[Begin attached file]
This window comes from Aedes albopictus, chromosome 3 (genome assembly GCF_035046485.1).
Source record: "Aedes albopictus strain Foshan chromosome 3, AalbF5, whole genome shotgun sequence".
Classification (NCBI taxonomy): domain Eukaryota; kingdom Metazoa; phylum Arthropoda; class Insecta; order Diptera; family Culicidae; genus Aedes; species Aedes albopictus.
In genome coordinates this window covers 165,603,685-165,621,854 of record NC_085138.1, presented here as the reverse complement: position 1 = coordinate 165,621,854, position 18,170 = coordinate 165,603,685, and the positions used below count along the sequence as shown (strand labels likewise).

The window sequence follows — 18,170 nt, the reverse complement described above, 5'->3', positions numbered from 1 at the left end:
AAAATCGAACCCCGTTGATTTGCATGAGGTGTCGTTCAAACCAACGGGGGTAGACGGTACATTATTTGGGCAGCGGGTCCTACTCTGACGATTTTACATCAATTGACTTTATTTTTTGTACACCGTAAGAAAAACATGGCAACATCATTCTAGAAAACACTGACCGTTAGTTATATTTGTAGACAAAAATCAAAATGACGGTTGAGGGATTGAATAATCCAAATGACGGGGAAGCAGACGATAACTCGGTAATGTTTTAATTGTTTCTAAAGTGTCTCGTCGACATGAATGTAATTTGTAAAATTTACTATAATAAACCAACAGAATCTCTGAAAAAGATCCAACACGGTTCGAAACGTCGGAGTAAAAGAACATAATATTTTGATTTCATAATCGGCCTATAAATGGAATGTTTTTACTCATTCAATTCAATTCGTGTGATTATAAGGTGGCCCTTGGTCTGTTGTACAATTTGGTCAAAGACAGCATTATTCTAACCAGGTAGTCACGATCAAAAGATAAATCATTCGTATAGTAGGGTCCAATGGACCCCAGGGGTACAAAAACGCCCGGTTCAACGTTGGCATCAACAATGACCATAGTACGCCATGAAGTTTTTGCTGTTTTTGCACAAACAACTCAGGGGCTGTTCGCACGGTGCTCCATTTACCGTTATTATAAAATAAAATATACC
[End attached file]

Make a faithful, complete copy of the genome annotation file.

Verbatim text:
This window comes from Aedes albopictus, chromosome 3 (genome assembly GCF_035046485.1).
Source record: "Aedes albopictus strain Foshan chromosome 3, AalbF5, whole genome shotgun sequence".
Classification (NCBI taxonomy): domain Eukaryota; kingdom Metazoa; phylum Arthropoda; class Insecta; order Diptera; family Culicidae; genus Aedes; species Aedes albopictus.
In genome coordinates this window covers 165,603,685-165,621,854 of record NC_085138.1, presented here as the reverse complement: position 1 = coordinate 165,621,854, position 18,170 = coordinate 165,603,685, and the positions used below count along the sequence as shown (strand labels likewise).

The window sequence follows — 18,170 nt, the reverse complement described above, 5'->3', positions numbered from 1 at the left end:
AAAATCGAACCCCGTTGATTTGCATGAGGTGTCGTTCAAACCAACGGGGGTAGACGGTACATTATTTGGGCAGCGGGTCCTACTCTGACGATTTTACATCAATTGACTTTATTTTTTGTACACCGTAAGAAAAACATGGCAACATCATTCTAGAAAACACTGACCGTTAGTTATATTTGTAGACAAAAATCAAAATGACGGTTGAGGGATTGAATAATCCAAATGACGGGGAAGCAGACGATAACTCGGTAATGTTTTAATTGTTTCTAAAGTGTCTCGTCGACATGAATGTAATTTGTAAAATTTACTATAATAAACCAACAGAATCTCTGAAAAAGATCCAACACGGTTCGAAACGTCGGAGTAAAAGAACATAATATTTTGATTTCATAATCGGCCTATAAATGGAATGTTTTTACTCATTCAATTCAATTCGTGTGATTATAAGGTGGCCCTTGGTCTGTTGTACAATTTGGTCAAAGACAGCATTATTCTAACCAGGTAGTCACGATCAAAAGATAAATCATTCGTATAGTAGGGTCCAATGGACCCCAGGGGTACAAAAACGCCCGGTTCAACGTTGGCATCAACAATGACCATAGTACGCCATGAAGTTTTTGCTGTTTTTGCACAAACAACTCAGGGGCTGTTCGCACGGTGCTCCATTTACCGTTATTATAAAATAAAATATACC